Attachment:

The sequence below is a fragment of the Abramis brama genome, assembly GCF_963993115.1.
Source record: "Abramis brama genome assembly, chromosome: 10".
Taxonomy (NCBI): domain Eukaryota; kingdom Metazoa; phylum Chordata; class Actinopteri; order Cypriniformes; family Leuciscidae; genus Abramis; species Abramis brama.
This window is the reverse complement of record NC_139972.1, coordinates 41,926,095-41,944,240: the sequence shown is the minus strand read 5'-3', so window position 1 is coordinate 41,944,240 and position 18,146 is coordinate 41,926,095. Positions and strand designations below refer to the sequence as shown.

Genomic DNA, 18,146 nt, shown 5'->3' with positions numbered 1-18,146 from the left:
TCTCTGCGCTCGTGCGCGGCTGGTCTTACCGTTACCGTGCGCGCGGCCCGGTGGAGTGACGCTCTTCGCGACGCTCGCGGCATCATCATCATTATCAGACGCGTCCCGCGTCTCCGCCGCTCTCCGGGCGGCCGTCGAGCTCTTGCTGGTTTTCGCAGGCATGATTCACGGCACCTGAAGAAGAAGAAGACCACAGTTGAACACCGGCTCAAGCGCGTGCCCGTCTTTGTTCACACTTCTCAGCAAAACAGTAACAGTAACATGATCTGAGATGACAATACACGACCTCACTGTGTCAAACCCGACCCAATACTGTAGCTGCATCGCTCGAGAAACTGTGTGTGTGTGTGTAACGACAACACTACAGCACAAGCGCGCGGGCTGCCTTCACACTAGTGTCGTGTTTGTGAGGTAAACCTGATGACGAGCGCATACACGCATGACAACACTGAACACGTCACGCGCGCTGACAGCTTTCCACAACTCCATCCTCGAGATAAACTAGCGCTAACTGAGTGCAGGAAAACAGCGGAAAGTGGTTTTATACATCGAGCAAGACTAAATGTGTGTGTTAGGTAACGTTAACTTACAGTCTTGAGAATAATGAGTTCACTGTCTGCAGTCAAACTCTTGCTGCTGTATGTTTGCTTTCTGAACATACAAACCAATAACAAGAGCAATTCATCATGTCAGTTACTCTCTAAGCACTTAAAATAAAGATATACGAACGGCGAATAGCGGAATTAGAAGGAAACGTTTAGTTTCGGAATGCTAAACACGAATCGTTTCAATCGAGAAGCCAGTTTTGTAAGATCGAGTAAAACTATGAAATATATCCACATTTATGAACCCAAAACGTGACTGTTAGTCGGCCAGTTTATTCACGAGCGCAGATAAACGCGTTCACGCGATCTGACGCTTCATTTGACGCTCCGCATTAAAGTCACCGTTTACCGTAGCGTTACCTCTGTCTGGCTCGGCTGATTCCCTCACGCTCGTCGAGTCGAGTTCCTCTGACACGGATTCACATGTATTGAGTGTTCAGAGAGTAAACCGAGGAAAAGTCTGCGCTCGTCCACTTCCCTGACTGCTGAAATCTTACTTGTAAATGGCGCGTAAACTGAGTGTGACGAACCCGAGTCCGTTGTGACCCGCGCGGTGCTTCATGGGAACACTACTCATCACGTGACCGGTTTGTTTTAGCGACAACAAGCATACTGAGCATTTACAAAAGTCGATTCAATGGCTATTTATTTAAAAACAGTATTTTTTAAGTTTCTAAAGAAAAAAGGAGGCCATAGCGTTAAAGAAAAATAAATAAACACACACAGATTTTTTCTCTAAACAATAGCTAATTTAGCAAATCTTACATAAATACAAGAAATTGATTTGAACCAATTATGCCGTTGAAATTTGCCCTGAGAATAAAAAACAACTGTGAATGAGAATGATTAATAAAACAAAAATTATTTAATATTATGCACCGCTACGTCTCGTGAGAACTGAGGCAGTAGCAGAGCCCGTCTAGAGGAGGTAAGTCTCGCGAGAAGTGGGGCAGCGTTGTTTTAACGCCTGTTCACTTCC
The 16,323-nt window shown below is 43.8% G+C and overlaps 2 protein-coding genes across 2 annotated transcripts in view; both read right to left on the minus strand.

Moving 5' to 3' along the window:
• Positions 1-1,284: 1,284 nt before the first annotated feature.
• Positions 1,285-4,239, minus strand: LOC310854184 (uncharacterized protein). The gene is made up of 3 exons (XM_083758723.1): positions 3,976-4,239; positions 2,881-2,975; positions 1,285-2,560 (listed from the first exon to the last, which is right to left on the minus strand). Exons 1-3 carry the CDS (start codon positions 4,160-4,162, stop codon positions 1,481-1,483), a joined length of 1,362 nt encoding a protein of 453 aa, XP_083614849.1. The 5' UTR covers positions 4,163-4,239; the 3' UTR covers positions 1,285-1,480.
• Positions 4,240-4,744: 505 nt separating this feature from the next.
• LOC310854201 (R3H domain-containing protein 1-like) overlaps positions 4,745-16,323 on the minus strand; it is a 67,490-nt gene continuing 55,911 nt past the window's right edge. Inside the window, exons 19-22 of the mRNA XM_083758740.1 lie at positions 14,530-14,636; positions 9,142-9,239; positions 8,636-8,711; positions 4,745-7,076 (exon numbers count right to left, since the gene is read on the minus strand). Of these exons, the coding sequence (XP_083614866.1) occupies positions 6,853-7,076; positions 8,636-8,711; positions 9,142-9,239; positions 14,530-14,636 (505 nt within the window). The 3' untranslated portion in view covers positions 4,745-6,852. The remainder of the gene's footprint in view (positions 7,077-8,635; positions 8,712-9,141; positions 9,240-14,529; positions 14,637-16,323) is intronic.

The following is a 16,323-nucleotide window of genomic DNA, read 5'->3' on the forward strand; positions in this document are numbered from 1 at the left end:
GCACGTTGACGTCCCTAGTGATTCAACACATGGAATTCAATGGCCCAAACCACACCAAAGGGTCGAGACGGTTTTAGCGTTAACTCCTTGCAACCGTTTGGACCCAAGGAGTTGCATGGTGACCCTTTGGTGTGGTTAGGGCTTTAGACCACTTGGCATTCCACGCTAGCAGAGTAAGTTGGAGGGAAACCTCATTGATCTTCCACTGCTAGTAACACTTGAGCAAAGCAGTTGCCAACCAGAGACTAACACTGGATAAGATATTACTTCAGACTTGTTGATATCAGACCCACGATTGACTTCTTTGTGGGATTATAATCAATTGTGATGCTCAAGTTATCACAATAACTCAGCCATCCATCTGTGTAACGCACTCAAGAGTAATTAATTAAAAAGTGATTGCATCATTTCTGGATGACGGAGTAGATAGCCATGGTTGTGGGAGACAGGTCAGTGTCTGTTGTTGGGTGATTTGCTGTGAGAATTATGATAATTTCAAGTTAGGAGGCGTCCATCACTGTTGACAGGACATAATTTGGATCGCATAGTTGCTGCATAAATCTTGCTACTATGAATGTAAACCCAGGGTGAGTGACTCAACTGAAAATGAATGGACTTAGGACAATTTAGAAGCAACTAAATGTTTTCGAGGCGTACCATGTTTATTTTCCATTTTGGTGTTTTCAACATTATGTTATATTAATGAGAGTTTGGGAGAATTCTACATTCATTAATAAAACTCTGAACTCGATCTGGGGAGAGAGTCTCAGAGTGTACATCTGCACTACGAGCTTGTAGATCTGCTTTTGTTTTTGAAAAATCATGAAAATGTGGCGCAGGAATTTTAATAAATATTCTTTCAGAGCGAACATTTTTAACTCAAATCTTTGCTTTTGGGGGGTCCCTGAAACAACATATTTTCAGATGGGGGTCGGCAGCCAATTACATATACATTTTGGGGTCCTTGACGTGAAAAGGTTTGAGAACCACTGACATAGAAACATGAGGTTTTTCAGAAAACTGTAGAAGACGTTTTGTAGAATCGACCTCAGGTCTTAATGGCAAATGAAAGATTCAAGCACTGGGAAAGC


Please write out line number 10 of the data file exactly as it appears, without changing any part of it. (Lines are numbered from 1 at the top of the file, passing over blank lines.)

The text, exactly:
• Positions 1,285-4,239, minus strand: LOC310854184 (uncharacterized protein). The gene is made up of 3 exons (XM_083758723.1): positions 3,976-4,239; positions 2,881-2,975; positions 1,285-2,560 (listed from the first exon to the last, which is right to left on the minus strand). Exons 1-3 carry the CDS (start codon positions 4,160-4,162, stop codon positions 1,481-1,483), a joined length of 1,362 nt encoding a protein of 453 aa, XP_083614849.1. The 5' UTR covers positions 4,163-4,239; the 3' UTR covers positions 1,285-1,480.